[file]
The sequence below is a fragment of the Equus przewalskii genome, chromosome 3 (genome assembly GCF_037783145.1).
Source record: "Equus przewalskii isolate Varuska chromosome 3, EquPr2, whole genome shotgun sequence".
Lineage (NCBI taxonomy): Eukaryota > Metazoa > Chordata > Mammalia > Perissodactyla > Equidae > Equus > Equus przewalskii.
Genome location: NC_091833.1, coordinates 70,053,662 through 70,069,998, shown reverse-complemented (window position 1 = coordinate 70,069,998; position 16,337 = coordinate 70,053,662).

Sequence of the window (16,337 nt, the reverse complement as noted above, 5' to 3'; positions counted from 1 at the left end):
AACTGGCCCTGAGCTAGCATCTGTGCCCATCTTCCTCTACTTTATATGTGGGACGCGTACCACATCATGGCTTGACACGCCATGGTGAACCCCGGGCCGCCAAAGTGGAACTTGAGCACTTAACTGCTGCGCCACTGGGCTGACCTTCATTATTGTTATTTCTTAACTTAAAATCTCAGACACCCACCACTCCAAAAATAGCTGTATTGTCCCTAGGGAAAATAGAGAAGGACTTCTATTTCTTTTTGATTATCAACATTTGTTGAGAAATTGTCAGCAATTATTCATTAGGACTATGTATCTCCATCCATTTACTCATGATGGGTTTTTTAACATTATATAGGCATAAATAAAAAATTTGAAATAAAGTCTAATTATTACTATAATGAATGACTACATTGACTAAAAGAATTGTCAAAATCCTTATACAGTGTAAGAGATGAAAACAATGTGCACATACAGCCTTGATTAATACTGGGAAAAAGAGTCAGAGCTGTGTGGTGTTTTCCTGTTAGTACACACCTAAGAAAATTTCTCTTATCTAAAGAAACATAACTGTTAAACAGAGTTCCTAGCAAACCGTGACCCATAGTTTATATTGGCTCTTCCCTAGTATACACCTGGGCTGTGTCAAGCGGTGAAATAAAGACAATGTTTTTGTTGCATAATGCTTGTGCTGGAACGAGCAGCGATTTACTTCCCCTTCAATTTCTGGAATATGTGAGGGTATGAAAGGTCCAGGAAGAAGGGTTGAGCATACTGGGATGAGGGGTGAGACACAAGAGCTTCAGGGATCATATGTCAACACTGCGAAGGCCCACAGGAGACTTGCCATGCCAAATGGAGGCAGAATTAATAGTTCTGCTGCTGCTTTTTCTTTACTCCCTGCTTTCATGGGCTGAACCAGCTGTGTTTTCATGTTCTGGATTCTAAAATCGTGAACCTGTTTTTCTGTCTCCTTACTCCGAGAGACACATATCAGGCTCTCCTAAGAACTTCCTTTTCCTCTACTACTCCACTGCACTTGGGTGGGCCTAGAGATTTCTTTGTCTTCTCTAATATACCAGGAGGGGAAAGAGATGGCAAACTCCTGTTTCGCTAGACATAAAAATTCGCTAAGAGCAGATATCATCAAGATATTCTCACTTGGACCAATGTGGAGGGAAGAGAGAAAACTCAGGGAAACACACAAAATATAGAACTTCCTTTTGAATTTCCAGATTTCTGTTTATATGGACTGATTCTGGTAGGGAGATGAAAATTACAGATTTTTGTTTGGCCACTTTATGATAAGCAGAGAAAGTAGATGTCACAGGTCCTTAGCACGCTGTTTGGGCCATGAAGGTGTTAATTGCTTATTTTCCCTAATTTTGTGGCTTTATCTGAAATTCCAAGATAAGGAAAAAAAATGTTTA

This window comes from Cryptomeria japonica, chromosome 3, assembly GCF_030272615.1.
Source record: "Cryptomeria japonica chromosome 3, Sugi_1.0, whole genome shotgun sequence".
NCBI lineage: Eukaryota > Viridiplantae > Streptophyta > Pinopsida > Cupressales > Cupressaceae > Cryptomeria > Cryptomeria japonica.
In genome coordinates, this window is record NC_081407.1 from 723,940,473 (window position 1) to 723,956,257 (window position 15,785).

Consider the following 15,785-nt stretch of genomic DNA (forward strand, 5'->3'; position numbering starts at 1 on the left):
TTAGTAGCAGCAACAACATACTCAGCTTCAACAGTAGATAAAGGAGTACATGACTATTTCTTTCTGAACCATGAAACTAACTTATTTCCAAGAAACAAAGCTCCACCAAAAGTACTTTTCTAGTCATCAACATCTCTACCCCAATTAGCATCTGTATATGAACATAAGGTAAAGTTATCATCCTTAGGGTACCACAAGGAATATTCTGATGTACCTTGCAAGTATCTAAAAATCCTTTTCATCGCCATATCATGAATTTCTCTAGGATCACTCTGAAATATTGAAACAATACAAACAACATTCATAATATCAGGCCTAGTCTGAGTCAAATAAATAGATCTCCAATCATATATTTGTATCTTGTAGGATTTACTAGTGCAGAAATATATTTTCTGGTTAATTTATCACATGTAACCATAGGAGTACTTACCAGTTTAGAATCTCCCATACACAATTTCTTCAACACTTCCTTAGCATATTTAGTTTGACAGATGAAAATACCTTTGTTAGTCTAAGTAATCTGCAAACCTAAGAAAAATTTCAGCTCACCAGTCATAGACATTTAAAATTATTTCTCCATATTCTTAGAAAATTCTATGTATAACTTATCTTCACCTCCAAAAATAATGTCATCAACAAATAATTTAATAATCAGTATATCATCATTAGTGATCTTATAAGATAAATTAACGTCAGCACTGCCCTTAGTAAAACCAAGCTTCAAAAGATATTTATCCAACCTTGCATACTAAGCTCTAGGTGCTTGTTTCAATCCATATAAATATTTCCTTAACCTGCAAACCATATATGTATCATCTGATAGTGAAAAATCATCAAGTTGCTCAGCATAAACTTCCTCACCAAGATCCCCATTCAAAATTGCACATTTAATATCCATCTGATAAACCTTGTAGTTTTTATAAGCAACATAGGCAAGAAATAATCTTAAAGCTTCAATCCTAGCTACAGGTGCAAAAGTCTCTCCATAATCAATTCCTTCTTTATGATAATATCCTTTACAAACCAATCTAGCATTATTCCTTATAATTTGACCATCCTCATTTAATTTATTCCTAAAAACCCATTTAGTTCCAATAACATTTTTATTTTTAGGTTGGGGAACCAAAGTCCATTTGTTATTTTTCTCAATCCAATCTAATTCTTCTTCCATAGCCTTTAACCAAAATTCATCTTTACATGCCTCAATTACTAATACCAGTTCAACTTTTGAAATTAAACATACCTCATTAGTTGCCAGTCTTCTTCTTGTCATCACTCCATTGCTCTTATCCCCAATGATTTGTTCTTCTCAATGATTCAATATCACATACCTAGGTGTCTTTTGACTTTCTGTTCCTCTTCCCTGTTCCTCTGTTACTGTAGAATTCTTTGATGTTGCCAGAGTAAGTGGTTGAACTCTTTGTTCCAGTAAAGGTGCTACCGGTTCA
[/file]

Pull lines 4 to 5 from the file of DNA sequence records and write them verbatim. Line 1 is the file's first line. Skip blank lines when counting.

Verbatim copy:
Genome location: NC_091833.1, coordinates 70,053,662 through 70,069,998, shown reverse-complemented (window position 1 = coordinate 70,069,998; position 16,337 = coordinate 70,053,662).

Sequence of the window (16,337 nt, the reverse complement as noted above, 5' to 3'; positions counted from 1 at the left end):